Since we're concerned with all things ska at The Duff Guide to Ska, here's a pertinent passage from the article:
Dub music is one form which Jamaica has all but forgotten. Stakeholders have also lamented on the absence of Jamaican ska bands to profit and influence modern ska. There are currently hundreds of ska bands internationally but the musical form is dormant in the land of its birth. Up to Saturday ska music was charting in one territory on iTunes reggae charts via a compilation album entitled Ska Mania. Ska, however, is more popular in the rock than reggae categories.They do note, however, that Jamaica's Jolly Boys have staged an improbable comeback for mento:
Surprisingly, mento a local genre which waned in popularity in the '50s received some international acclaim last month when The Jolly Boys, a mento band (produced and managed by Geejam based in Portland Jamaica), beat all living reggae and dancehall artistes to top the international reggae charts. They are supporting the album with a prolific tour across Asia, Europe and the US.The Jamaican government is aware of the decline in this aspect of their cultural heritage (and what is arguably Jamaica's greatest export) and is taking action to bolster this musical form:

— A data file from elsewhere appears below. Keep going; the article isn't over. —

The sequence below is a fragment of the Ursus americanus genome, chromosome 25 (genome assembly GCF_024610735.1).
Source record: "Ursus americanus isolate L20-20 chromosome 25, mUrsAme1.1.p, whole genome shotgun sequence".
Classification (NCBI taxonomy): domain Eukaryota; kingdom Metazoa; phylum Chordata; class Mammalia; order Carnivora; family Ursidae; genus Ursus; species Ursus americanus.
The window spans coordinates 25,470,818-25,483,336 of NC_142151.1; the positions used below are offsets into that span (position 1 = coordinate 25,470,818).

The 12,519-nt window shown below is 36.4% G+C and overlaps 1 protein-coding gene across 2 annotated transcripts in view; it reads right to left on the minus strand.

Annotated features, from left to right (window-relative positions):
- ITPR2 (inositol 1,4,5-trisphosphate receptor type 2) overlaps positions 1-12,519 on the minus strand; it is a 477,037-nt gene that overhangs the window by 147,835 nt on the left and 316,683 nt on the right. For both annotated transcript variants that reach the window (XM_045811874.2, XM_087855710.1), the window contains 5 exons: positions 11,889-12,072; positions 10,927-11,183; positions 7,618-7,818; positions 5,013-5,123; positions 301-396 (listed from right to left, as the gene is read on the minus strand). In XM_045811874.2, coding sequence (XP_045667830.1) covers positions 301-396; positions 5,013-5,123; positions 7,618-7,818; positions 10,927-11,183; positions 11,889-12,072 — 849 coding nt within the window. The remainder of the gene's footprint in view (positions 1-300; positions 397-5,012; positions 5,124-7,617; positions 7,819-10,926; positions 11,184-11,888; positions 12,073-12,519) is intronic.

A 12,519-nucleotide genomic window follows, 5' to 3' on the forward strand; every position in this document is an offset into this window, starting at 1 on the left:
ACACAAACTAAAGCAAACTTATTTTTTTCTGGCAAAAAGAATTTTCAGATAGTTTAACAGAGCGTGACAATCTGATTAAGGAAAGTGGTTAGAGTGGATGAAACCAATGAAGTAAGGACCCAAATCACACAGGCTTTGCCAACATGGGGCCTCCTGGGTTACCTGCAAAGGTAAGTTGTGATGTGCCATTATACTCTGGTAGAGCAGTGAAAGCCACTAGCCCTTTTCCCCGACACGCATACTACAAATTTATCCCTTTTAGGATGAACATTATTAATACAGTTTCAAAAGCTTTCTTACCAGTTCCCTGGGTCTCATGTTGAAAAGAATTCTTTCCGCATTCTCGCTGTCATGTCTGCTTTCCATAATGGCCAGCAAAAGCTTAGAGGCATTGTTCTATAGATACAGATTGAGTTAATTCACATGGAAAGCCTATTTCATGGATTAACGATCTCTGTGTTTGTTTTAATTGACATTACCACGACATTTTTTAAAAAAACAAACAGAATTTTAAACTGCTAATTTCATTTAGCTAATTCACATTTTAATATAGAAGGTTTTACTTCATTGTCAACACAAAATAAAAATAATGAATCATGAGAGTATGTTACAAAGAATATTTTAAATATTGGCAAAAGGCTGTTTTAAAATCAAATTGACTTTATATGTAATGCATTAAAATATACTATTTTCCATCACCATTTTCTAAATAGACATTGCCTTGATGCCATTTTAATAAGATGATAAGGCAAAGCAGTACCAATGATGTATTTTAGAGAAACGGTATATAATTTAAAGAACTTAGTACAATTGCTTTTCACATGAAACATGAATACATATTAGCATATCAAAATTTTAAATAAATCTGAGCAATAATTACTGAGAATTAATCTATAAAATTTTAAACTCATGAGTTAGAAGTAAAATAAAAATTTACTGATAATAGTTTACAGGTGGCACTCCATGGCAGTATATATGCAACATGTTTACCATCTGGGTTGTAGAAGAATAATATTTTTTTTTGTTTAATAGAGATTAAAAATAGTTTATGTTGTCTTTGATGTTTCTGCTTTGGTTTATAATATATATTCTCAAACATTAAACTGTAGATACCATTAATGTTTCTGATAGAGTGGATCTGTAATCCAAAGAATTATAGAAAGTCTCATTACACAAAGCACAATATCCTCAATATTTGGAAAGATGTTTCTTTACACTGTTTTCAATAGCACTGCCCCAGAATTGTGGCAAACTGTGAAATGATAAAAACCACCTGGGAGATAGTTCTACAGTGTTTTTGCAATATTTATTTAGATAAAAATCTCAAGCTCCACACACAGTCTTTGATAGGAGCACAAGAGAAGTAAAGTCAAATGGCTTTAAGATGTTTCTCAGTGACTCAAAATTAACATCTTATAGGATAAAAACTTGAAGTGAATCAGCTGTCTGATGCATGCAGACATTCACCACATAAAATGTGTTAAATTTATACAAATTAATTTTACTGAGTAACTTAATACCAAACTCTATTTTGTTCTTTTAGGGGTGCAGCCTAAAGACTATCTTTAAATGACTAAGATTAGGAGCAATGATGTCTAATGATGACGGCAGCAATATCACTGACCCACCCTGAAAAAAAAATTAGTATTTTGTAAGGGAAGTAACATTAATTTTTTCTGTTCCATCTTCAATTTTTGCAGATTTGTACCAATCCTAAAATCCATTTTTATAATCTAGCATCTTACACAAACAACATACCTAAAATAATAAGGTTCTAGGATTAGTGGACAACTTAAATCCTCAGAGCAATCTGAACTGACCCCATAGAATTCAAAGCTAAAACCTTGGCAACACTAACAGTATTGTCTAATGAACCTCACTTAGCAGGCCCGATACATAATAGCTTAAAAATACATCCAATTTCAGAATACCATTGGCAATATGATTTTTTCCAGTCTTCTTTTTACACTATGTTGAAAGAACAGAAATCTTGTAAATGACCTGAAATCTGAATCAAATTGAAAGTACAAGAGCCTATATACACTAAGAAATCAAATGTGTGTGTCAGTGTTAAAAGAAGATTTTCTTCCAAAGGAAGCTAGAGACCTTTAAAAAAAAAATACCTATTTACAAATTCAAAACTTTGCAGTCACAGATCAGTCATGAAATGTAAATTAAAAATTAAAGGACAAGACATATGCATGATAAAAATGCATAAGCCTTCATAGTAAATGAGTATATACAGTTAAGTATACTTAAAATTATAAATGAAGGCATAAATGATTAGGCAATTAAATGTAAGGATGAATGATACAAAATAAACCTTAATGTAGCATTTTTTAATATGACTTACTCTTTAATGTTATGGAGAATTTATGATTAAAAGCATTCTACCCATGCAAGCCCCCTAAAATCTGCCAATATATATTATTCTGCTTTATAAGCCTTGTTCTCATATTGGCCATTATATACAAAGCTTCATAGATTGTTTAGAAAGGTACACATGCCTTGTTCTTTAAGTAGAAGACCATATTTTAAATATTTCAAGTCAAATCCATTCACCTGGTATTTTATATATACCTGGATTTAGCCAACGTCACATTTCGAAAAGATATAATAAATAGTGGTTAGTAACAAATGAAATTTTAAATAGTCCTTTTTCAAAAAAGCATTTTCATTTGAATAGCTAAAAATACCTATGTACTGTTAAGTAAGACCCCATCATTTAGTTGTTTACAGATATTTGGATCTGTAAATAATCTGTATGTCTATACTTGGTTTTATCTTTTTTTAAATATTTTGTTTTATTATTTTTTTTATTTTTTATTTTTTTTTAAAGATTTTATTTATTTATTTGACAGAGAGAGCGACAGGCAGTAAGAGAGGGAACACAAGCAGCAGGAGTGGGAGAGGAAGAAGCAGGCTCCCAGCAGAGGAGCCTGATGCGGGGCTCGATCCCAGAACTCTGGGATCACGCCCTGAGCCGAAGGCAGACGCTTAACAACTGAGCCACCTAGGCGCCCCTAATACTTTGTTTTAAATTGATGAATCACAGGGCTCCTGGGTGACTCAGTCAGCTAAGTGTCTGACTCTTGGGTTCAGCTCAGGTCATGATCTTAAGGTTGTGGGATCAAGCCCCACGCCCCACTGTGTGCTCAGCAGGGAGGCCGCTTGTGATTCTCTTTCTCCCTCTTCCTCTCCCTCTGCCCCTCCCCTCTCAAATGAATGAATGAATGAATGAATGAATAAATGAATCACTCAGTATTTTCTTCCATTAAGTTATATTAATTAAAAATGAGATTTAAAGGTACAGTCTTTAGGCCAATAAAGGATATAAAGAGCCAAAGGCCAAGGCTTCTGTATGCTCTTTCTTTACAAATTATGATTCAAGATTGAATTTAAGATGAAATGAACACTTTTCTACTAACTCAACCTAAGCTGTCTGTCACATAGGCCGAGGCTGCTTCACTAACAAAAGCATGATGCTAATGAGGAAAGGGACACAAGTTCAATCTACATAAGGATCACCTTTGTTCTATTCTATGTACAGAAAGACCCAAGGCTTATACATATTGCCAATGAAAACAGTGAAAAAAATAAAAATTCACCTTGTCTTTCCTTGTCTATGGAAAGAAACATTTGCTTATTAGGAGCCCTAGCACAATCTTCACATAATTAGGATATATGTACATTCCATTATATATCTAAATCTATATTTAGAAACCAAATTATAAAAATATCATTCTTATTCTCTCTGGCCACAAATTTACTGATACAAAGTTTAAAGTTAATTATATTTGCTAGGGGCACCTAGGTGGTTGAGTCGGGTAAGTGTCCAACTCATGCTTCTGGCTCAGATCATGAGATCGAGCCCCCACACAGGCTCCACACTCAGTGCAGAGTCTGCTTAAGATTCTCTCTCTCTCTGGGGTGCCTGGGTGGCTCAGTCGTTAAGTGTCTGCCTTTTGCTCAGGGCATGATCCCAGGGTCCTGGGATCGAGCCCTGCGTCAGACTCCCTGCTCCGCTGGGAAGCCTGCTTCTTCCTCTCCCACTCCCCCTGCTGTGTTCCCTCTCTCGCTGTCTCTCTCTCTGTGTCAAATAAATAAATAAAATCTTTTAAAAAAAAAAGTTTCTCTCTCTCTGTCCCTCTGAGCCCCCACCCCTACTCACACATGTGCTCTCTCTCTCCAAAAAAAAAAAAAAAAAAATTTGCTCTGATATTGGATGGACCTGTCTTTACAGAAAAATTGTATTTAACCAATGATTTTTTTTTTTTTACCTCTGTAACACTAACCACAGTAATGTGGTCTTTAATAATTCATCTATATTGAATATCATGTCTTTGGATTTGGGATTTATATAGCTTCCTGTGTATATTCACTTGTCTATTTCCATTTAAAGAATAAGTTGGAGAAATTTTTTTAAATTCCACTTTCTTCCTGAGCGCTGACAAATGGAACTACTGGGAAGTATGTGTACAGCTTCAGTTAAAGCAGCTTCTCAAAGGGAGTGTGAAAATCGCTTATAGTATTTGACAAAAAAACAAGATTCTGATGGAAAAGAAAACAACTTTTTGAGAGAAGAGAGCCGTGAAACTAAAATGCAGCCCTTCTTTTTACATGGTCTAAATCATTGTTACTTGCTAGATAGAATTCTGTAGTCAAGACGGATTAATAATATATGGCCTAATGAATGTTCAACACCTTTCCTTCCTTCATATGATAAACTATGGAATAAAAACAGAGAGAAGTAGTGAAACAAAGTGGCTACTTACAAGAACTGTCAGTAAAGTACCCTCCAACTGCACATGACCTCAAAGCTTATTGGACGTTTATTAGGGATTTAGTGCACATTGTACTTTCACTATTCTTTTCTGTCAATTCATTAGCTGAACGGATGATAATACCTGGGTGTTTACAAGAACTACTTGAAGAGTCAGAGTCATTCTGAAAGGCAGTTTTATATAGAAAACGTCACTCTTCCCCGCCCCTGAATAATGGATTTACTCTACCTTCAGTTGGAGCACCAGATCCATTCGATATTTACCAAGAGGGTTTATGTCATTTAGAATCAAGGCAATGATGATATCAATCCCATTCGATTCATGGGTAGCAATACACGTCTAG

In February, minister of culture, Olivia Babsy Grange, asserted that Jamaica was losing a grip on Reggae. She called for creative initiatives which emphasise training for the development of a stronger infrastructure to support the music and to recognise the new paradigms that have emerged with the convergence of popular culture and digital technology.Back in the 90s, I remember either reading or talking with someone about how in Jamaica ska was considered an old-fashioned musical form--something kids' grandparents had listened/danced to when they themselves were teens (and apart from the original 60s ska artists playing out for 2 Tone and 3rd wave ska audiences, to my knowledge, no new Jamaican ska acts had formed since the genre evolved into rocksteady and reggae). So, certainly ska's uncool factor in the minds of Jamaica's youth will be something that any new practitioners there will have to overcome when attempting to revive the genre.